Lawmakers go big on spending increases, tax cuts in final sprint of session
A House and Senate at odds finally settled on an agreement to lower the sales tax to 4.2% for an initial period of four years, which passed both chambers Thursday afternoon.
PIERRE, S.D. — It may have been the accumulating snow threatening a lengthy stay in Pierre should lawmakers belabor a tax cut deal and final budget. Or the growing pressure of delivering on the promise that has dominated session.
But no matter the reason, Republican leadership in the South Dakota Legislature finally broke through on tax cut negotiations on Thursday, March 9, with the compromise cut passing both chambers in overwhelming margins that afternoon.
A 70-0 vote in the House garnered an extended cheer. In the Senate, the tax reduction moved forward 31-2.
“This has been a special situation where the House and Senate have worked together, maybe like never before,” Senate Majority Leader Casey Crabtree, of Madison, said. “That remained true even during the most difficult negotiations at the last hour.”
Thursday morning, the committee of six tasked with hammering out details on the overall sales tax reduction voted 5-1 in favor of lowering the sales tax to 4.2%.
In the spirit of compromise, lawmakers attached a sunset clause scheduled four years down the road, meaning the sales tax rate would increase back to the current rate of 4.5% in July 2027 without future action.
“In the house, it's no secret we prefer a permanent tax cut,” House Majority Leader Will Mortenson, of Pierre, said during the committee hearing. “But it takes two to tango. It takes two to cut taxes. So I'm proud of the process we've been through.”
Rep. Chris Karr, a major backer of an overall sales tax cut for years, said he would continue working to prove that the state could afford a permanent version, though he understood that at times the legislative process requires compromise.
Later that day, the final domino fell on the 98th legislative session.
With the revenue side cleared, Republican leadership announced their targets for inflationary increases to core government priorities: 5% increases to Medicaid providers and 7% increases to state employees and education.
Diana Miller, a public education lobbyist in the state, said she was "thrilled" with the result.
“We've been talking about this for a long time; we wouldn't be cutting taxes if it weren't prudent,” Mortenson said. “We came in and delivered a big tax cut, but that doesn't mean we're going to cut off our nose to spite our face.”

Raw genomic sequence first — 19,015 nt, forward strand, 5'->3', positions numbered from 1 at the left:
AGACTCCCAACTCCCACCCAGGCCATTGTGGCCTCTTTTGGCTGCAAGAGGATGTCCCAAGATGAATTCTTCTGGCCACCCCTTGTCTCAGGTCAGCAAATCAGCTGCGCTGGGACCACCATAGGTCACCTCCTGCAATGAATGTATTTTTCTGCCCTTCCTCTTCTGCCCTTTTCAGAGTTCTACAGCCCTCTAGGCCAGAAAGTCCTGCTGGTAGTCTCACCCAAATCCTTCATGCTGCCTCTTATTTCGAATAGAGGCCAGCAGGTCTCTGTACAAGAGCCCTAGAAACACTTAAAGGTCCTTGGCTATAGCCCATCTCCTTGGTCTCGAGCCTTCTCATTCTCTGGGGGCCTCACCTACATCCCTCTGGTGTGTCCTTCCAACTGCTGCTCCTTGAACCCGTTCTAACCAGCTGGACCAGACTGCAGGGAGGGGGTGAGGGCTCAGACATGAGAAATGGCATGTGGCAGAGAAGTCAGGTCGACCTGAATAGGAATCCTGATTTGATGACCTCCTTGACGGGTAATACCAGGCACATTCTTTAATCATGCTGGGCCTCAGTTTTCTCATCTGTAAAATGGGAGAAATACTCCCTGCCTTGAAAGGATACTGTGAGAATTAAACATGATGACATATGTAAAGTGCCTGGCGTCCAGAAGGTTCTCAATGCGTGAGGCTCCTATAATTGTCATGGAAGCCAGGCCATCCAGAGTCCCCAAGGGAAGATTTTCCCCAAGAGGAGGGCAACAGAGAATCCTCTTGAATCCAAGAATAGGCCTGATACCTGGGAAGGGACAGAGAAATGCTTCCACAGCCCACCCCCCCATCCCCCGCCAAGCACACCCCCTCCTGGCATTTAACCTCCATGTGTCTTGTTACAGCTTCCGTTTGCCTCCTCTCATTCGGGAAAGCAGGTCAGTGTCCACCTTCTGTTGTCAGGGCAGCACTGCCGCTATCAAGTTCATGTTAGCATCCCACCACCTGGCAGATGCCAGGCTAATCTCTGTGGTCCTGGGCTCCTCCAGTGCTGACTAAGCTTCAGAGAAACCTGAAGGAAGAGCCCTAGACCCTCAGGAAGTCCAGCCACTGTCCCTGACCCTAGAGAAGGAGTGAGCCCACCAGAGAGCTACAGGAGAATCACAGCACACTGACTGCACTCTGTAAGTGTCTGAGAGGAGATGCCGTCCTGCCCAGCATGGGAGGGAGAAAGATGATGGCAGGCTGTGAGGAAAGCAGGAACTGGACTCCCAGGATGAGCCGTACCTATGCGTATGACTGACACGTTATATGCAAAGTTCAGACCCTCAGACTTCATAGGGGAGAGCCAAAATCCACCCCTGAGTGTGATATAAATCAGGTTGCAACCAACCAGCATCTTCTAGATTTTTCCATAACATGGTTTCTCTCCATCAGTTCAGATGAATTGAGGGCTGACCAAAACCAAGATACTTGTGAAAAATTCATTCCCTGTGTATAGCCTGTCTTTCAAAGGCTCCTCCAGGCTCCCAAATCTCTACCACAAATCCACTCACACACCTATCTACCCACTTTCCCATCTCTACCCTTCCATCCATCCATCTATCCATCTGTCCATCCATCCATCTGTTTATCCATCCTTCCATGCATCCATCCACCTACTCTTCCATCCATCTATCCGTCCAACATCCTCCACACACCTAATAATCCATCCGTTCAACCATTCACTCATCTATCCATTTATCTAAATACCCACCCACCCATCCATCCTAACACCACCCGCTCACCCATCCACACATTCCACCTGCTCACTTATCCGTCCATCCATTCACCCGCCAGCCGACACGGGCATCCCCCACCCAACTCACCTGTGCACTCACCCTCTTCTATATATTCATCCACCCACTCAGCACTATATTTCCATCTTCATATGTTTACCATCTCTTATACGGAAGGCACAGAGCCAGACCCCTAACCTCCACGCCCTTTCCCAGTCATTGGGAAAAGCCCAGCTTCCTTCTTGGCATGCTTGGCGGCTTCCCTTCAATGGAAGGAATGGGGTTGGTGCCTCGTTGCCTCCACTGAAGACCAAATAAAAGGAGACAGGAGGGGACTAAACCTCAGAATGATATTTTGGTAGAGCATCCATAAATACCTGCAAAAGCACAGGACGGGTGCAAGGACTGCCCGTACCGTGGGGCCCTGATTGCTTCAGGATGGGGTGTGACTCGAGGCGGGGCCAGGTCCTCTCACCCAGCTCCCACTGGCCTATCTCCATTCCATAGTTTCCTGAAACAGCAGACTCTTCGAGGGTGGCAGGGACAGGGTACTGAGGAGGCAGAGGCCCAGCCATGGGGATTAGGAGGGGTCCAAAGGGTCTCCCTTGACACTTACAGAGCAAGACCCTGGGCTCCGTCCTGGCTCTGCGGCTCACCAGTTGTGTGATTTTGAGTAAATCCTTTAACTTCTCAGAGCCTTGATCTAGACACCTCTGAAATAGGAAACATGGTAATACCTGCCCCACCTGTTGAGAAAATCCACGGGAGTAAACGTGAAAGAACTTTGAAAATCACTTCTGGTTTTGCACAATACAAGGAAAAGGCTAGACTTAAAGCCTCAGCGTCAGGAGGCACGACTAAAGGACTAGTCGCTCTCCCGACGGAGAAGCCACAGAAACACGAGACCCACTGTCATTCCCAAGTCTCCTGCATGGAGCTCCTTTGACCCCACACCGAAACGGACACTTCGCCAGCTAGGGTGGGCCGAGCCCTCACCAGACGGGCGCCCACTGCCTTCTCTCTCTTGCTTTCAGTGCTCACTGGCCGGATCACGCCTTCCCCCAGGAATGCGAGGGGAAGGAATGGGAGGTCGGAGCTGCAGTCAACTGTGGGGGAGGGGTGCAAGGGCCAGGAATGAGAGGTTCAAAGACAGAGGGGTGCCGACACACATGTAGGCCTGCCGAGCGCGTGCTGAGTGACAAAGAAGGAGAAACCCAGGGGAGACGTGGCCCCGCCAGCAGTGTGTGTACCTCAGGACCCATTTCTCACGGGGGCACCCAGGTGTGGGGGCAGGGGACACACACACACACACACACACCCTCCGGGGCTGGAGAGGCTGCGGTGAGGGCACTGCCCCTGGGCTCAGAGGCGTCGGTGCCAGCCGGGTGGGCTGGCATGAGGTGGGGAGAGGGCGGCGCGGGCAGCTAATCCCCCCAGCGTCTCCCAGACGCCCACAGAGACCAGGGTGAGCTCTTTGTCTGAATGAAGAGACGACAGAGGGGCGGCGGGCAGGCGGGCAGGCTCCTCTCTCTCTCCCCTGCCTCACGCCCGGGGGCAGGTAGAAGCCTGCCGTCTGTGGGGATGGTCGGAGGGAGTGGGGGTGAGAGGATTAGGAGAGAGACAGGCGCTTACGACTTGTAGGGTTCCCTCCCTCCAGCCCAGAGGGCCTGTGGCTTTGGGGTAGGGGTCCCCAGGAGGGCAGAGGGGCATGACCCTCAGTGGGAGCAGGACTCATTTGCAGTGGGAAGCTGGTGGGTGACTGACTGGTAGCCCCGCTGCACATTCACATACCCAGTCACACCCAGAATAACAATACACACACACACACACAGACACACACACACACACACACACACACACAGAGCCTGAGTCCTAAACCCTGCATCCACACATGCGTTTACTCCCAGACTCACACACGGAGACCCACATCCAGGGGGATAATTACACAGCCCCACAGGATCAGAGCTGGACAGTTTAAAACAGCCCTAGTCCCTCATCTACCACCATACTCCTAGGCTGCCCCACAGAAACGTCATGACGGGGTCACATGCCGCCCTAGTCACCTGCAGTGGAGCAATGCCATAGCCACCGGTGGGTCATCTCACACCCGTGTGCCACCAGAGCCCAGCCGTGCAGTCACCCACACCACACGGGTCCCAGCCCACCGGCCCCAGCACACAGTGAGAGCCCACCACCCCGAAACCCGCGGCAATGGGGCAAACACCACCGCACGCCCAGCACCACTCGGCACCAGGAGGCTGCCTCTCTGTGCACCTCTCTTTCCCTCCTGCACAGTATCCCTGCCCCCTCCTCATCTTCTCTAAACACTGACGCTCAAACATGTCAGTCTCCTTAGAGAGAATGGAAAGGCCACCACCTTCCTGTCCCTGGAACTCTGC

In addition to that baseline, those general increases will be buttressed in a few areas, including increasing state reimbursement rates to 100% for some Medicaid providers and further raising salaries in about 8,000 hard-to-fill and longer-tenured roles.
“I think it’s safe to say this is the best budget for Medicaid providers in the history of the state,” said Rep. Tony Venhuizen, the vice chair of the budget committee in the House.
Other bits and pieces in the proposed budget include another year of tuition freezes at state universities and technical colleges as well as increased funding in behavioral health and adult day services.
Taken together, the state is set to spend just under $200 million in state funds on these overall and targeted increases to the "Big Three," a budget term for education, state employees and health care providers.
The budget also sets aside about $12 million in state funds to begin saving for the increased costs related to Medicaid expansion as heightened federal contributions subside over the next few years.
These spending changes take effect in July.
Outside of going a bit higher on the inflationary increases and targeted provider raises, the budget largely mirrors the December budget proposal from Gov. Kristi Noem.
While the overview of the South Dakota Legislature's taxing and spending priorities appeared to enjoy broad support in each chamber, not everyone shares the view of the spending increases as responsible.
"I don't doubt we can afford 7% in the coming year, but that becomes our baseline going forward," said Sen. John Wiik, of Big Stone City, a member of the budget committee who said he would rather 6% increases. "That's the only danger of pushing everything right to the edge of what we can afford."
Assuming little difficulty getting the leadership-endorsed set of budget decisions through each chamber Thursday evening, the final step for the overall budget is Noem’s signature.
That often perfunctory task is potentially complicated by a statement from the governor last week expressing her disdain for the idea of a temporary tax cut.
“The more the sales tax rate is flexible and mobile, the easier it will be to raise your taxes in the future,” Noem said. “I will not allow it.”
But Mortenson and Crabtree during a news conference Thursday appeared confident that their caucuses would stand firm on these priorities, as they have for much of session.
Overriding a nearly unprecedented gubernatorial veto on the general budget would require a two-thirds majority in each chamber.
With the tax cuts passing the Senate 31-2 and the House 70-0 and the vote on the overall budget likely to pass Thursday evening in wide margins as well, overriding a veto could well sit within reach.
“We've been thinking and working on these tax cuts for a long time,” Mortenson said. “And one thing that you realize with a big broad tax cut like this is that you either want to make it a priority to cut taxes, or you want to make it a priority to cut taxes in exactly the way that you want to.”
Jason Harward is a Report for America corps reporter who writes about state politics in South Dakota. Contact him at 605-301-0496 or firstname.lastname@example.org.